Kevin, I've been waiting for the inevitable "why soccer will never make it in the United States" commentary since yesterday's USA loss in the World Cup.
And while your interesting post is several cuts above the usual brainless soccer-bashing in this country, at the end of the day, it all comes down to what it usually comes down to for Americans: "I don't like soccer and you can't make me."
Which is why, as a Southern-born fan of the sport for 35 years, I no longer even try to convince people otherwise. People just have the right to be wrong. And, as you say, that's OK.
But I couldn't let some of your arguments pass without comment:
I wouldn't think that the fact that you don't have to be 7 feet tall or weigh 250 pounds (see basketball and football) to excel in a sport would be a reason to dislike it. (See baseball for the American example of this.)
People who look at soccer and don't see complexity, miss it because they don't know what they're looking at. And that's not meant as an insult -- nobody's born knowing how to watch an NFL or an NBA game either. Sports fans learn that from someone or they pick it up on their own. Americans just haven't had --or haven't taken advantage of -- any opportunities to do that.
I think much of Americans' resistance to soccer is cultural -- which is what I hate the most about our loss yesterday. "We're the most powerful and richest nation in the world and we lost to -- Ghana? Where's that?"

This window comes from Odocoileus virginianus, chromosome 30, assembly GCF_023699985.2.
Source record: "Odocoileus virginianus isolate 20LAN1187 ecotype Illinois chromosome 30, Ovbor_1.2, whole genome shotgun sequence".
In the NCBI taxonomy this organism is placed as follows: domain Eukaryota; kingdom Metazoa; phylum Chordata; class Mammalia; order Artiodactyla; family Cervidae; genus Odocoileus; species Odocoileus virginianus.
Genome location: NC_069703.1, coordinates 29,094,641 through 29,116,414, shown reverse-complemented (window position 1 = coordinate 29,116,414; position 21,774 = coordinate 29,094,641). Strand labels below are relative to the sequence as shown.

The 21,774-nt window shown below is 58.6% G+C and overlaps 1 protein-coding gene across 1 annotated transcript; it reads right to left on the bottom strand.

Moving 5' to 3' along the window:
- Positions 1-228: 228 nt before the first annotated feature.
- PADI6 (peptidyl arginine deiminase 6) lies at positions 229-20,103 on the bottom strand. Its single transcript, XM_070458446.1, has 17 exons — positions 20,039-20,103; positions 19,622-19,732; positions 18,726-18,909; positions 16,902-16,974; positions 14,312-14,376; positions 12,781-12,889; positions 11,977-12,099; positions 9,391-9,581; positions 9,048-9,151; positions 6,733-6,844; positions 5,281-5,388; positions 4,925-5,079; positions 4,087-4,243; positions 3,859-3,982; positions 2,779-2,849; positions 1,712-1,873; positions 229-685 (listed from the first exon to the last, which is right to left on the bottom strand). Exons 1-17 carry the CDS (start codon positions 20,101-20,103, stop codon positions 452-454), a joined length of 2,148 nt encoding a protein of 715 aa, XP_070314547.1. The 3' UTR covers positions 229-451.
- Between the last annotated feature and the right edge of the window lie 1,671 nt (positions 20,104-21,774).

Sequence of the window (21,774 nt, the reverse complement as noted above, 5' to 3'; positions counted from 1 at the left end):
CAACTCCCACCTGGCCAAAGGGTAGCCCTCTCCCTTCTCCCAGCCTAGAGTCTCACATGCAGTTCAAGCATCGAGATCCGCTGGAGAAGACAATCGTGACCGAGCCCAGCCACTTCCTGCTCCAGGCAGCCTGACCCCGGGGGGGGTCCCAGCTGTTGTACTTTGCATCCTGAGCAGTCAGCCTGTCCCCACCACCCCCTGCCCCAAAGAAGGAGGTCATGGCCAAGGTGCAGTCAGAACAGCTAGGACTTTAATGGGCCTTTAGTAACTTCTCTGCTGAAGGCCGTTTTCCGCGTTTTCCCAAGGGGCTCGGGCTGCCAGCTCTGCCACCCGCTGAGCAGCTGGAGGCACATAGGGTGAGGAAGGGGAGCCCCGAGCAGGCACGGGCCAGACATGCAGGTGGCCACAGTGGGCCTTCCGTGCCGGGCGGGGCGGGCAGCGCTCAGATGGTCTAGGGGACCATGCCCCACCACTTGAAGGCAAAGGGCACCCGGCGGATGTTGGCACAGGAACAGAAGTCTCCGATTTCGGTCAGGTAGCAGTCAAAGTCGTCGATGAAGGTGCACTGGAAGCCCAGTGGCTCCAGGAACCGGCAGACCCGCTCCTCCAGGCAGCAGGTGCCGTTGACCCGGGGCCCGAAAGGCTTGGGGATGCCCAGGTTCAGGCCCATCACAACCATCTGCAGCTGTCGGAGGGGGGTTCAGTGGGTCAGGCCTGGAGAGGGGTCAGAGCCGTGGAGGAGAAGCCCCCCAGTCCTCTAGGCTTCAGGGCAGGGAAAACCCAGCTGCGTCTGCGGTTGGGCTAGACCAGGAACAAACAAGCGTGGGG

I suspect that, despite what you say, Americans might embrace soccer and the World Cup more fully if we were threats to win the title every four years. Americans love winners in pretty much anything -- round of 16 losers not so much.
And then there are the other usual arguments -- the game's played by all those foreigners, there isn't any scoring. (That objection is amusing to me when you think about all those NBA teams that struggle to break 80 points in 48 minutes of basketball with a 24-second clock. Where are the indignant columns about THAT?)
Your contention that soccer fans disparage baseball to defend their sport is puzzling. I've never heard any soccer fan do that. But there are plenty of examples from other sports of plays which probably won't result in a score -- a football running play up the middle from a team's own 1-yard line, a 75-foot shot in basketball. And I don't hear anybody using these examples to say football and basketball are lousy games.
Finally, I was interested in your references to hockey in your post because of my own personal experience. I'm a hockey fan myself, despite the fact that I grew up in South Carolina during a time when you couldn't even get NHL scores in the paper or on the local sports news. Later in life, I found myself having to cover the sport for a newspaper -- I had to write a story about the first game I ever saw in person. So I learned about it by watching it on TV and reading about it. I learned the lingo, as you say, and how to make sense of what I was seeing.
As I said earlier, I'm no longer trying to convert anyone, but I am a little tired of the "I'm ignorant about soccer and I'm proud of it" mentality.
On a totally different note, I'm familiar with your station from having watched it while living at North Myrtle Beach a long, long time ago. Whatever became of a guy named Gene Motley, who I used to enjoy watching on the sports news there?
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